The art of negotiation

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The art of negotiation


During the fierce campaign in the 1912 U.S. presidential elections, Theodore Roosevelt’s campaign manager found himself in a sticky situation. He was about to distribute 3 million campaign fliers when he realized that he couldn’t use the photos without the approval of their copyright holder.

Following copyright law would cost $1 per flier, or $3 million - over $60 million in today’s value - in total. Moreover, time was running out. So he wrote to the copyright holder, proposing that his campaign team would use the photographer’s picture and make his name known nationwide. He received a reply shortly after, giving a nod to the project. The total cost: $250.

This episode is legendary in the book of negotiation strategies. Things may not be so easy today, but skills are still valuable in the world of bargaining.

Richard Holbrooke, former U.S. ambassador to the United Nations, exemplified another case of skillful negotiation in 2000 when the U.S. Congress demanded a 3 percent cut in Washington’s contribution to the UN budget. To make it possible, he had to find other member countries willing to increase their dues to make up for the shortfall, but none agreed to do so.

He later discovered that most members had already endorsed their government budgets for 2001, so he requested increases in 2002, to which they agreed. It was thanks to Holbrooke’s timely findings that the dues dilemma, which had posed problems for many, was solved.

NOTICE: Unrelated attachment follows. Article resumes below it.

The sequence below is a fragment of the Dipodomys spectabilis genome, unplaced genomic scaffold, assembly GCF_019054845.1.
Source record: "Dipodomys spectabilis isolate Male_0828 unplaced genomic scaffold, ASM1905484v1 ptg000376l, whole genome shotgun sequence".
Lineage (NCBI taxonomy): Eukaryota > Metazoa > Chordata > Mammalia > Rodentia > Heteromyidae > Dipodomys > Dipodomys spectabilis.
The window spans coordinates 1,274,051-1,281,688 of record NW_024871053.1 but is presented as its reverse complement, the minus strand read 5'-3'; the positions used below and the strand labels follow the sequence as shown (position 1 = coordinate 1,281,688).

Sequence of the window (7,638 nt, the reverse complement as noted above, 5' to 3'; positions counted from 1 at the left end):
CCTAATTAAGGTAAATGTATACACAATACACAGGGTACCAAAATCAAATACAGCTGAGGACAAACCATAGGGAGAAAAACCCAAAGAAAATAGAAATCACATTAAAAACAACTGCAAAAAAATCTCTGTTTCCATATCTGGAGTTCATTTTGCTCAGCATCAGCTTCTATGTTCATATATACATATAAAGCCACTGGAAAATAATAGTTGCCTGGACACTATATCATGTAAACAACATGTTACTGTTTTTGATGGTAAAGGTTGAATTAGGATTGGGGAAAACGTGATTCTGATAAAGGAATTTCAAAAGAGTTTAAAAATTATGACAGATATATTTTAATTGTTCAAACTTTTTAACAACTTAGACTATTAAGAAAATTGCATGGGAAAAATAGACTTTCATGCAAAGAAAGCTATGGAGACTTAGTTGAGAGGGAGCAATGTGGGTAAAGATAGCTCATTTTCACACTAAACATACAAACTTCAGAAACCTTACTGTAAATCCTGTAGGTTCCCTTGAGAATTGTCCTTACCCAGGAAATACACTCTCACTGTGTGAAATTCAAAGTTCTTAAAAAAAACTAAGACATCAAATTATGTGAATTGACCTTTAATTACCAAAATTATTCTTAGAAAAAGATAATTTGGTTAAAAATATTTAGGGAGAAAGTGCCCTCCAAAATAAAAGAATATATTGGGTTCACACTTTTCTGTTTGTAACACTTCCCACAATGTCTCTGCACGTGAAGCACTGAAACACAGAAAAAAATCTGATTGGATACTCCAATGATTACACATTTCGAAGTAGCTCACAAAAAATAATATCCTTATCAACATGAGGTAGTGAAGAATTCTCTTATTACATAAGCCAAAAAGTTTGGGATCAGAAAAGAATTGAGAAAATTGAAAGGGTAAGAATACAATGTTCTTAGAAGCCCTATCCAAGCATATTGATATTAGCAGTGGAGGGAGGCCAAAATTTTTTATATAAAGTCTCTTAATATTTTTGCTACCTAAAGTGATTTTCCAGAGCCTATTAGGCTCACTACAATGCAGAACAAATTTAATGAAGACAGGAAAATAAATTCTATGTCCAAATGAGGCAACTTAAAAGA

It would be wonderful if we could find this kind of sensible conclusion to the six-party negotiations on the Korean Peninsula. Condoleezza Rice, U.S. secretary of state, on Sunday announced that the next round of nuclear talks will resume in Beijing on Dec. 8.

During the last five years North Korea sat down with South Korea, the United States, China, Japan and Russia for dialogue to find ways to disable its nuclear facilities in exchange for economic aid and political concessions.

Talks have been stalled due to disagreement between American and North Korean officials over how to verify the North’s nuclear declaration and its nuclear dismantlement.

But the North won’t be able to go on starving its people by threatening the South with nuclear weapons. One South Korean government official in informal talks observed that North Korean officials didn’t appear to have the ability to draw agreement among themselves on what exactly they want.

If this is the case, even the wit of Roosevelt’s campaign manager or Holbrooke’s intelligence would be of no help, because the counterpart is not equipped with the ability to negotiate.

The writer is an editorial writer of the JoongAng Ilbo.

By Cho Hyun-wook []
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